WEST UNION, Ohio — More than 2 million Ohioans are at least partially vaccinated against COVID-19, but as the state adds tens of thousands to its roster by the day, the Department of Health's vaccination dashboard shows the rollout happening faster in urban areas, but some rural areas lagging behind.
While Cincinnati is opening mass vaccination sites in areas with plenty of access to transportation, that's not the case in more remote locations in Ohio.
Adams County Health Commissioner Dr. William Hablitzel said he and other local health leaders are finding it hard to keep pace. The desire to vaccinate is the same, but the obstacles aren't.
"The communities and neighborhoods are geographically isolated, so transportation is an issue for all aspects of healthcare,” he said.
That means instead of bus lines, vaccines come courtesy of lifelines like neighbors, church members and friends willing to bring the people they know to the health department or hospital. It's clear that in Adams County and rural communities across the state, herd immunity will be a group effort.
"So, we're concerned about that and we always think about how do we reach people in outlying areas, and we may do some remote clinics out in community centers in different communities,” Hablitzel said.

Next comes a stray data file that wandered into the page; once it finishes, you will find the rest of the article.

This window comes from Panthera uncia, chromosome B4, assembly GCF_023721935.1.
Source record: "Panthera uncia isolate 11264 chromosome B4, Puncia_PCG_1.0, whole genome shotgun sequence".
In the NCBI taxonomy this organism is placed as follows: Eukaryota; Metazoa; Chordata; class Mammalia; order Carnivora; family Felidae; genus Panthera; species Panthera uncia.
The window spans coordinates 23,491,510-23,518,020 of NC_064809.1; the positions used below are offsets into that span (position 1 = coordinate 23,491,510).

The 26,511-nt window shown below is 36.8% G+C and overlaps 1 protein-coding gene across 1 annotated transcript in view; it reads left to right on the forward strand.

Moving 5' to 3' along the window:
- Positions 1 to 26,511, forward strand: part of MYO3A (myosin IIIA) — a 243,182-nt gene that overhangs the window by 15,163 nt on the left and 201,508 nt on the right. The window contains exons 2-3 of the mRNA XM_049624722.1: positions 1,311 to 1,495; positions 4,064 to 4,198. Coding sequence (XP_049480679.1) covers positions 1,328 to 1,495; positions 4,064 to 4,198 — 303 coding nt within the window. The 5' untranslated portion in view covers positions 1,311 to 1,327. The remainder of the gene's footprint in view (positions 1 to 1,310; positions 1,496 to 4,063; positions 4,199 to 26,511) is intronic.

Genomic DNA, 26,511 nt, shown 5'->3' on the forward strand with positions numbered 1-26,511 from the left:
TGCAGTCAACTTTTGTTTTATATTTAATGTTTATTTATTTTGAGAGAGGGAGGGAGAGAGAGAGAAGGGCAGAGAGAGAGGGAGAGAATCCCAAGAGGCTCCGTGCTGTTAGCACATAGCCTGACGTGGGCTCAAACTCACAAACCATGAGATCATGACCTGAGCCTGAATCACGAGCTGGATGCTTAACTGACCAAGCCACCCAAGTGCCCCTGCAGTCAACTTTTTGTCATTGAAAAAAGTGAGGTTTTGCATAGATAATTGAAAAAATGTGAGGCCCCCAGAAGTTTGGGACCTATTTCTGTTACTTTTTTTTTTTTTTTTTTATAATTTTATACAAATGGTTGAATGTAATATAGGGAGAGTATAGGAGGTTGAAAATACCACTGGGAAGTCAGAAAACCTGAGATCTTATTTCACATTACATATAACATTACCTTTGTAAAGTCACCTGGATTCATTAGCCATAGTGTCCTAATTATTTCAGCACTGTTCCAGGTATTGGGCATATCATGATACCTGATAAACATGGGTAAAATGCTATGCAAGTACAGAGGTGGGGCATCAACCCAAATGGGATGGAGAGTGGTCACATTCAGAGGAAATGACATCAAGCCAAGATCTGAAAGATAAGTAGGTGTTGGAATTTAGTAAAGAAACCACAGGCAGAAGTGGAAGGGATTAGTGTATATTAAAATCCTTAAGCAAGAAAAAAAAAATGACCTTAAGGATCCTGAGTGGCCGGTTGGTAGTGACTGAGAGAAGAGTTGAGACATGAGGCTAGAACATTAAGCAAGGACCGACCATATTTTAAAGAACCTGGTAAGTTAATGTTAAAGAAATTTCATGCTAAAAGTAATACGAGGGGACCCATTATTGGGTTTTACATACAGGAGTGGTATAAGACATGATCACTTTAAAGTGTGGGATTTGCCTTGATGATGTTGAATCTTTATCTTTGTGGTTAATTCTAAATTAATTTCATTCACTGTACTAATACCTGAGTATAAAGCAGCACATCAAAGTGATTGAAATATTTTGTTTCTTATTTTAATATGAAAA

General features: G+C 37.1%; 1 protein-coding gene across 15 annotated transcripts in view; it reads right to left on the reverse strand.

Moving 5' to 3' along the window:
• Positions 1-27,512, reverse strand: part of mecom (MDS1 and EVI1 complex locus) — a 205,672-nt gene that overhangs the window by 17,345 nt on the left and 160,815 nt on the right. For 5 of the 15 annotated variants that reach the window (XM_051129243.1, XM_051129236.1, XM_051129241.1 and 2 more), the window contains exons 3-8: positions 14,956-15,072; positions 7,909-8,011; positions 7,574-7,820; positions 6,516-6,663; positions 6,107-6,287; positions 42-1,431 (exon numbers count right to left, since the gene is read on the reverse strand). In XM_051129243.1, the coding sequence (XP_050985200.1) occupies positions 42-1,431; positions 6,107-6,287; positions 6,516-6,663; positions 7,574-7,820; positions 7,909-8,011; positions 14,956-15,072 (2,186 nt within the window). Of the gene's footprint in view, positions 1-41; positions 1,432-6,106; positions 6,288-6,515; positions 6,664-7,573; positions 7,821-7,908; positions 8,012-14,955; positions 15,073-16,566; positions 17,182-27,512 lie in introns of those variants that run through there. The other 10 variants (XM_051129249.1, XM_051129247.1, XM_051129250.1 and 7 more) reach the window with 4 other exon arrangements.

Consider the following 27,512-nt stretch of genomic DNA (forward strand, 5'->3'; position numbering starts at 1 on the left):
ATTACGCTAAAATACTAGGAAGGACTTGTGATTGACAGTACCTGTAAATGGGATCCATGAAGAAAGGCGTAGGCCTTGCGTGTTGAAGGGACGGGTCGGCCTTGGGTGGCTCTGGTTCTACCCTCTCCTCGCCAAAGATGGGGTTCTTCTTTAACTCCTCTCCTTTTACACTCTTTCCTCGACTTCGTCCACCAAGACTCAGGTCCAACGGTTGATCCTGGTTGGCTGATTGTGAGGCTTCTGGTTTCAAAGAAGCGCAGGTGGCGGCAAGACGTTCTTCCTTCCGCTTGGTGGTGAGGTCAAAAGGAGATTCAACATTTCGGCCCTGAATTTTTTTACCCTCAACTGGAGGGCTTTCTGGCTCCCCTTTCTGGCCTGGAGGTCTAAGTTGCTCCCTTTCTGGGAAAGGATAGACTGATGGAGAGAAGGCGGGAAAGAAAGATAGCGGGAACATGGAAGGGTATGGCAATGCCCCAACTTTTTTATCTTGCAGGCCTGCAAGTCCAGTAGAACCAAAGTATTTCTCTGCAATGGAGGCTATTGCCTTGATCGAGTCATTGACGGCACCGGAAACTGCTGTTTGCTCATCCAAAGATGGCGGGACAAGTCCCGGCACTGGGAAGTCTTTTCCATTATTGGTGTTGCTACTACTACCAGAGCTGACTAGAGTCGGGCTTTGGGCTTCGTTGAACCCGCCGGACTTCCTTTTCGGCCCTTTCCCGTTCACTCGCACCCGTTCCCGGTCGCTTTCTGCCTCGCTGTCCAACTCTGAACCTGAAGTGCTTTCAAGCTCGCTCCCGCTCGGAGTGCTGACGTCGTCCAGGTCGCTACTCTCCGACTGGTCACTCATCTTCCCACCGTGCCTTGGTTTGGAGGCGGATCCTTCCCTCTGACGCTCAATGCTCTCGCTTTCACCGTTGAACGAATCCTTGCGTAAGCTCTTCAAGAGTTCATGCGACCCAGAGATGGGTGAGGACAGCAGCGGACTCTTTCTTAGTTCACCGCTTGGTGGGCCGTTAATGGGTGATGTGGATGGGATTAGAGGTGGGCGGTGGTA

He recently joined doctors across the state in the department of health's rural vaccine town hall, where Hablitzel worked alongside others to spread the word about the shots - sharing the good news and dispelling myths.
The Ohio Vaccination Dashboard shows Adams County has vaccinated 12.6% of its population. In Brown County, it’s 13.7%; in Highland County, it's 15.5%.
Hablitzel believes Adams County’s 12.6% actually closer to Hamilton County's 20.3%. While the reporting lags behind, he says his neighbors come first.
"We've been at this a year and we're ready for change,” he said. “We're ready to get closer to a normal lifestyle and I think the vaccines give us that opportunity."